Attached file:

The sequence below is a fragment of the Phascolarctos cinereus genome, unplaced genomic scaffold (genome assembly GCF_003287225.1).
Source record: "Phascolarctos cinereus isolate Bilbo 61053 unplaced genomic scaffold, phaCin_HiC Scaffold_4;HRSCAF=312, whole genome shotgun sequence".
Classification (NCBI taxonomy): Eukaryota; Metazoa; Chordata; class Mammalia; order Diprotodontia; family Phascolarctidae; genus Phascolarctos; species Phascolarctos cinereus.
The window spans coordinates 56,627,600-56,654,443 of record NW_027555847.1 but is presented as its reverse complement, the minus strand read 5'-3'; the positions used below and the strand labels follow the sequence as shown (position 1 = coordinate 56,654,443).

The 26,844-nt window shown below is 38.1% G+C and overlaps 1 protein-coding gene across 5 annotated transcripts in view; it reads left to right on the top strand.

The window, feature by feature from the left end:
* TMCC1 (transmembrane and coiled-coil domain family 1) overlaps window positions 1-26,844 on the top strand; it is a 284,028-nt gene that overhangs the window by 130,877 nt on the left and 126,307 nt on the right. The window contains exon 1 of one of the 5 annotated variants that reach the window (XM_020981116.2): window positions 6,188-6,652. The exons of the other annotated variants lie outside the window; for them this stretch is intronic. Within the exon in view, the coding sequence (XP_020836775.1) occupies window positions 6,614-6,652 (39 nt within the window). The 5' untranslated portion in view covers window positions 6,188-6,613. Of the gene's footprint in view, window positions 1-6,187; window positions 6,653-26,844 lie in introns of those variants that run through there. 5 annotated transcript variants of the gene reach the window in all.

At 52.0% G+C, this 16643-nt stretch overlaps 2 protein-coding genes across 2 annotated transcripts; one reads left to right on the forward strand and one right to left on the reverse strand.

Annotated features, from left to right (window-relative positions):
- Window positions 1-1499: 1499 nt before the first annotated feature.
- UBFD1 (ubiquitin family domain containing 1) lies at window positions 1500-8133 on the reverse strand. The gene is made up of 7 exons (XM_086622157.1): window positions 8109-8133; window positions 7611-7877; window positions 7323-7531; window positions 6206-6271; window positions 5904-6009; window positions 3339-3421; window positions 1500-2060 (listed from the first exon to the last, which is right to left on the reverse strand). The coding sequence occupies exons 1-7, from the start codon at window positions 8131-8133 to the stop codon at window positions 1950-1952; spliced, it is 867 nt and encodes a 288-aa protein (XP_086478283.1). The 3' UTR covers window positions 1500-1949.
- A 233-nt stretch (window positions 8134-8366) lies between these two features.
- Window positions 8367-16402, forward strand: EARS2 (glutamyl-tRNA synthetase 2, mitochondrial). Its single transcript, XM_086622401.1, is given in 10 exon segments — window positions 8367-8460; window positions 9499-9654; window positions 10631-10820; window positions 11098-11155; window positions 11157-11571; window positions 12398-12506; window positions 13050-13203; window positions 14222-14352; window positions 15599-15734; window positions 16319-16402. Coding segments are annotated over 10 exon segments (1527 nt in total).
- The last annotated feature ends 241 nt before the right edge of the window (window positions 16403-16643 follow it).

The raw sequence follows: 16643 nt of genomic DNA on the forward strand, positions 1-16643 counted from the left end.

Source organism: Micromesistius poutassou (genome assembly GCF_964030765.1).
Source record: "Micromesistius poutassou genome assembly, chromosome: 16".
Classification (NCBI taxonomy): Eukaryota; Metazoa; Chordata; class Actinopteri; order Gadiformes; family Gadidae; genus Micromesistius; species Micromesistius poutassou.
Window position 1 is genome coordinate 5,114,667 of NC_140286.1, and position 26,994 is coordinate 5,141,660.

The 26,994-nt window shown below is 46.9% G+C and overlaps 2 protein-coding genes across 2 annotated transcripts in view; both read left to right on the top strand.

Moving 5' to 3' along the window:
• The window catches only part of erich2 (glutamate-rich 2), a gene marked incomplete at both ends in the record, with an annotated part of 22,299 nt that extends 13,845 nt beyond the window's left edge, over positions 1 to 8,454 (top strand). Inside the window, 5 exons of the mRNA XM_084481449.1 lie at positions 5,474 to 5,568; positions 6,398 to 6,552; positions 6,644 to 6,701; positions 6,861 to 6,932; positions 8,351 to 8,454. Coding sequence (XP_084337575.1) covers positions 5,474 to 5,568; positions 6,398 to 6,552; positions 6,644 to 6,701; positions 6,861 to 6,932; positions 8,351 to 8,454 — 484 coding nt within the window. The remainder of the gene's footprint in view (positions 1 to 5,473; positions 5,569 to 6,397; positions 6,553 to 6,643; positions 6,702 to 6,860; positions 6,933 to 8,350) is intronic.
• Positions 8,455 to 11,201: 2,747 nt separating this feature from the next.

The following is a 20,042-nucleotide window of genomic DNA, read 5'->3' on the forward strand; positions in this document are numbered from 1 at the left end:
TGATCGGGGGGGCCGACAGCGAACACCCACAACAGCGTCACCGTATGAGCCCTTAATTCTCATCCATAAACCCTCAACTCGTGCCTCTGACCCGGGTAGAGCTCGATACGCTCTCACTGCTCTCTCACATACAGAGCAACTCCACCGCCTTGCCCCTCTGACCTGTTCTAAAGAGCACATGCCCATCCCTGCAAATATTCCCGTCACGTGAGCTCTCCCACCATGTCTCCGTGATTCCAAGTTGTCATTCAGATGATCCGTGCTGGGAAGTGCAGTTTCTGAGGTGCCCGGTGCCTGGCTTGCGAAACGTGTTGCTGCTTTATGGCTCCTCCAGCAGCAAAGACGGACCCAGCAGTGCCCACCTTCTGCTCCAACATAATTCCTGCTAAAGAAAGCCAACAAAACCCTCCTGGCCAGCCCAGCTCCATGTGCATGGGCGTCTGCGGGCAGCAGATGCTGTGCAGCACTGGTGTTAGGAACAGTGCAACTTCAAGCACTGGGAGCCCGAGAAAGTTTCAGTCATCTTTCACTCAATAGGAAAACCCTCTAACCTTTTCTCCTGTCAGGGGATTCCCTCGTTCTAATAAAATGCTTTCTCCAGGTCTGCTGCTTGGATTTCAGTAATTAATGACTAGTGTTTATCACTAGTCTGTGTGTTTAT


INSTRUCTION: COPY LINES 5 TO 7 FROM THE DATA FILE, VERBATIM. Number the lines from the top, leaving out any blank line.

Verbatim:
The 26,844-nt window shown below is 38.1% G+C and overlaps 1 protein-coding gene across 5 annotated transcripts in view; it reads left to right on the top strand.

The window, feature by feature from the left end:
* TMCC1 (transmembrane and coiled-coil domain family 1) overlaps window positions 1-26,844 on the top strand; it is a 284,028-nt gene that overhangs the window by 130,877 nt on the left and 126,307 nt on the right. The window contains exon 1 of one of the 5 annotated variants that reach the window (XM_020981116.2): window positions 6,188-6,652. The exons of the other annotated variants lie outside the window; for them this stretch is intronic. Within the exon in view, the coding sequence (XP_020836775.1) occupies window positions 6,614-6,652 (39 nt within the window). The 5' untranslated portion in view covers window positions 6,188-6,613. Of the gene's footprint in view, window positions 1-6,187; window positions 6,653-26,844 lie in introns of those variants that run through there. 5 annotated transcript variants of the gene reach the window in all.